Now is the Time to Think About Interns

January felt like it dragged on, whereas February is almost gone in the blink of an eye. This means spring is right around the corner. Why am I having thoughts of spring already? Because spring for recruiters means it is time to get ready to hire summer interns.

According to the National Association of Colleges and Employers, NACE, “internships provide employers an opportunity to identify talent early. 94% of the respondents to the 2019 Recruiting Benchmark Survey said that it was very or extremely important to identify talent early through internships.” That is good news and brings up the age-old question of paid or unpaid internships.

Why Get an Intern?

If you are looking to hire an extra set of hands for a project, need entry-level staff, or want to identify potential new talent, paid internships are attractive to students who are looking to make connections in their chosen field before graduation. You will have the opportunity to see first hand the work habits, attitudes, and ethics of your interns as they work alongside your team.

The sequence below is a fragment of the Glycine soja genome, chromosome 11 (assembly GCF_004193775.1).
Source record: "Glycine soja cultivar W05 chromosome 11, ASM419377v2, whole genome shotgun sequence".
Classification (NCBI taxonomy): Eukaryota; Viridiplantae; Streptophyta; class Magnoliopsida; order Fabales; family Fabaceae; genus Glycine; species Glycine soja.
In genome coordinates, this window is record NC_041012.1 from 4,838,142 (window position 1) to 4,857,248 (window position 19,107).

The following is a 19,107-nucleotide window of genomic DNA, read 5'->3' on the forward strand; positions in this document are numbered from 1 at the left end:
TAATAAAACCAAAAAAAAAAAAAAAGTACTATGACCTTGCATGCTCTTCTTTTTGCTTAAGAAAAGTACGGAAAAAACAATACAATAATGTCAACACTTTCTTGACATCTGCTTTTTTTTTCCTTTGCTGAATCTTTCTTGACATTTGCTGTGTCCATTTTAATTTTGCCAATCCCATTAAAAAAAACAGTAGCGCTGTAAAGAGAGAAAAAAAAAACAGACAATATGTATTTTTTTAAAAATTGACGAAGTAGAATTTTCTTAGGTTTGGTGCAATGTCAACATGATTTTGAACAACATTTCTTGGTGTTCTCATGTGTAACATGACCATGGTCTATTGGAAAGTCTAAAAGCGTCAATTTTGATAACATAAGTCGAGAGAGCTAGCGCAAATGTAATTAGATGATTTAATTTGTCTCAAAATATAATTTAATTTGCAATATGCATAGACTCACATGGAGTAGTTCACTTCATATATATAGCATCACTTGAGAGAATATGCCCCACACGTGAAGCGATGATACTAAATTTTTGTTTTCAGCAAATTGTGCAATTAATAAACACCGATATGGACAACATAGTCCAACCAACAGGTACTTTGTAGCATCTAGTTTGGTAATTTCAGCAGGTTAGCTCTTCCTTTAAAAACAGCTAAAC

What do the interns gain? Experience, connections, and an understanding of how your company works. Of course, not every internship will turn into a regular, full-time position, but if positioned correctly, internships can be a win-win for your company and student intern.

Paid vs. Non Paid Internships

Let’s face it: the reality is you get what you pay for. According to the Fair Standards Labor Act, interns working at a “for-profit” employer must be paid the federal minimum wage at the very least. Generally speaking, the internship should be for the benefit of the intern and not the employer. If the intern is doing work that you would normally need to pay someone to do, then you should pay the intern too.

If you are still considering using an unpaid intern, the FLSA developed a seven-question “primary beneficiary test” to determine if the unpaid position would be qualified as an intern or as an employee. You can download the information here.

By: Kimberly Kenner